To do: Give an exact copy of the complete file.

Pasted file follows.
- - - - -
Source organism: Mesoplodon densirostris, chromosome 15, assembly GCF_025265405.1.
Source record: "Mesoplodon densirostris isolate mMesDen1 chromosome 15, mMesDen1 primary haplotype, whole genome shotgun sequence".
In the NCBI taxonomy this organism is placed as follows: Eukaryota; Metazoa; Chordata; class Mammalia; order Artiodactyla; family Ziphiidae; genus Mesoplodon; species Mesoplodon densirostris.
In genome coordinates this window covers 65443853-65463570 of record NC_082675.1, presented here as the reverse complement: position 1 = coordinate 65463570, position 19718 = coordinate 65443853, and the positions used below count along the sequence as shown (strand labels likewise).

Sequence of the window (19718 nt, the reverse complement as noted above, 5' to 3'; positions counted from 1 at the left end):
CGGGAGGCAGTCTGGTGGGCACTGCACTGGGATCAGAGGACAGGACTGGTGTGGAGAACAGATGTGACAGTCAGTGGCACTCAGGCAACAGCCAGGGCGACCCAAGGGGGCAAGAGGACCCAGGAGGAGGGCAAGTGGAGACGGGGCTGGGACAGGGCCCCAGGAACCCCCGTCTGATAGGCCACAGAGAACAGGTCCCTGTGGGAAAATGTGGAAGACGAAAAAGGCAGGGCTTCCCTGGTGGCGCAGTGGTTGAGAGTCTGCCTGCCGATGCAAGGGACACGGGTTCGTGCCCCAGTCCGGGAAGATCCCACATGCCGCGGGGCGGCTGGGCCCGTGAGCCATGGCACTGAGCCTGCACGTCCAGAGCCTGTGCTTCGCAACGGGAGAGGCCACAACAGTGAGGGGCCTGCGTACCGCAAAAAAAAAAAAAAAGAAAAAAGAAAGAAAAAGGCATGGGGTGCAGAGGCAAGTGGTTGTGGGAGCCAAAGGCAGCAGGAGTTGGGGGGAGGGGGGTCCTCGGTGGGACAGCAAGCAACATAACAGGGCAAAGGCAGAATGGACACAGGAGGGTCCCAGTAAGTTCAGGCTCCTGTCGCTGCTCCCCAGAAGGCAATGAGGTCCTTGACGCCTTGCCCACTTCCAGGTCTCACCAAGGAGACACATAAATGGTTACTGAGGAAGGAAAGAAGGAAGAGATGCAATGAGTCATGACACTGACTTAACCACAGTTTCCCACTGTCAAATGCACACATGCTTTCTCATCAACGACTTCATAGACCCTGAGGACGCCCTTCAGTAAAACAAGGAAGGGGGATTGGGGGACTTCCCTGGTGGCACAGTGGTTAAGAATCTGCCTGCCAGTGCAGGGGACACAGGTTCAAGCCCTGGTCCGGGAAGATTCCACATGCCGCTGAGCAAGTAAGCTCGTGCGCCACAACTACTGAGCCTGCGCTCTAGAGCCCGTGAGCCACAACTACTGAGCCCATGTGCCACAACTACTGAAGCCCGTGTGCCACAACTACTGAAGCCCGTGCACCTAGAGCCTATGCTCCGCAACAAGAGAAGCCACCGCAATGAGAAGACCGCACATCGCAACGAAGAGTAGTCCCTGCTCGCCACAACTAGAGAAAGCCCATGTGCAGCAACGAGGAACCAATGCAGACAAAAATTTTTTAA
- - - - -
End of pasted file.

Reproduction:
Source organism: Mesoplodon densirostris, chromosome 15, assembly GCF_025265405.1.
Source record: "Mesoplodon densirostris isolate mMesDen1 chromosome 15, mMesDen1 primary haplotype, whole genome shotgun sequence".
In the NCBI taxonomy this organism is placed as follows: Eukaryota; Metazoa; Chordata; class Mammalia; order Artiodactyla; family Ziphiidae; genus Mesoplodon; species Mesoplodon densirostris.
In genome coordinates this window covers 65443853-65463570 of record NC_082675.1, presented here as the reverse complement: position 1 = coordinate 65463570, position 19718 = coordinate 65443853, and the positions used below count along the sequence as shown (strand labels likewise).

Sequence of the window (19718 nt, the reverse complement as noted above, 5' to 3'; positions counted from 1 at the left end):
CGGGAGGCAGTCTGGTGGGCACTGCACTGGGATCAGAGGACAGGACTGGTGTGGAGAACAGATGTGACAGTCAGTGGCACTCAGGCAACAGCCAGGGCGACCCAAGGGGGCAAGAGGACCCAGGAGGAGGGCAAGTGGAGACGGGGCTGGGACAGGGCCCCAGGAACCCCCGTCTGATAGGCCACAGAGAACAGGTCCCTGTGGGAAAATGTGGAAGACGAAAAAGGCAGGGCTTCCCTGGTGGCGCAGTGGTTGAGAGTCTGCCTGCCGATGCAAGGGACACGGGTTCGTGCCCCAGTCCGGGAAGATCCCACATGCCGCGGGGCGGCTGGGCCCGTGAGCCATGGCACTGAGCCTGCACGTCCAGAGCCTGTGCTTCGCAACGGGAGAGGCCACAACAGTGAGGGGCCTGCGTACCGCAAAAAAAAAAAAAAAGAAAAAAGAAAGAAAAAGGCATGGGGTGCAGAGGCAAGTGGTTGTGGGAGCCAAAGGCAGCAGGAGTTGGGGGGAGGGGGGTCCTCGGTGGGACAGCAAGCAACATAACAGGGCAAAGGCAGAATGGACACAGGAGGGTCCCAGTAAGTTCAGGCTCCTGTCGCTGCTCCCCAGAAGGCAATGAGGTCCTTGACGCCTTGCCCACTTCCAGGTCTCACCAAGGAGACACATAAATGGTTACTGAGGAAGGAAAGAAGGAAGAGATGCAATGAGTCATGACACTGACTTAACCACAGTTTCCCACTGTCAAATGCACACATGCTTTCTCATCAACGACTTCATAGACCCTGAGGACGCCCTTCAGTAAAACAAGGAAGGGGGATTGGGGGACTTCCCTGGTGGCACAGTGGTTAAGAATCTGCCTGCCAGTGCAGGGGACACAGGTTCAAGCCCTGGTCCGGGAAGATTCCACATGCCGCTGAGCAAGTAAGCTCGTGCGCCACAACTACTGAGCCTGCGCTCTAGAGCCCGTGAGCCACAACTACTGAGCCCATGTGCCACAACTACTGAAGCCCGTGTGCCACAACTACTGAAGCCCGTGCACCTAGAGCCTATGCTCCGCAACAAGAGAAGCCACCGCAATGAGAAGACCGCACATCGCAACGAAGAGTAGTCCCTGCTCGCCACAACTAGAGAAAGCCCATGTGCAGCAACGAGGAACCAATGCAGACAAAAATTTTTTAA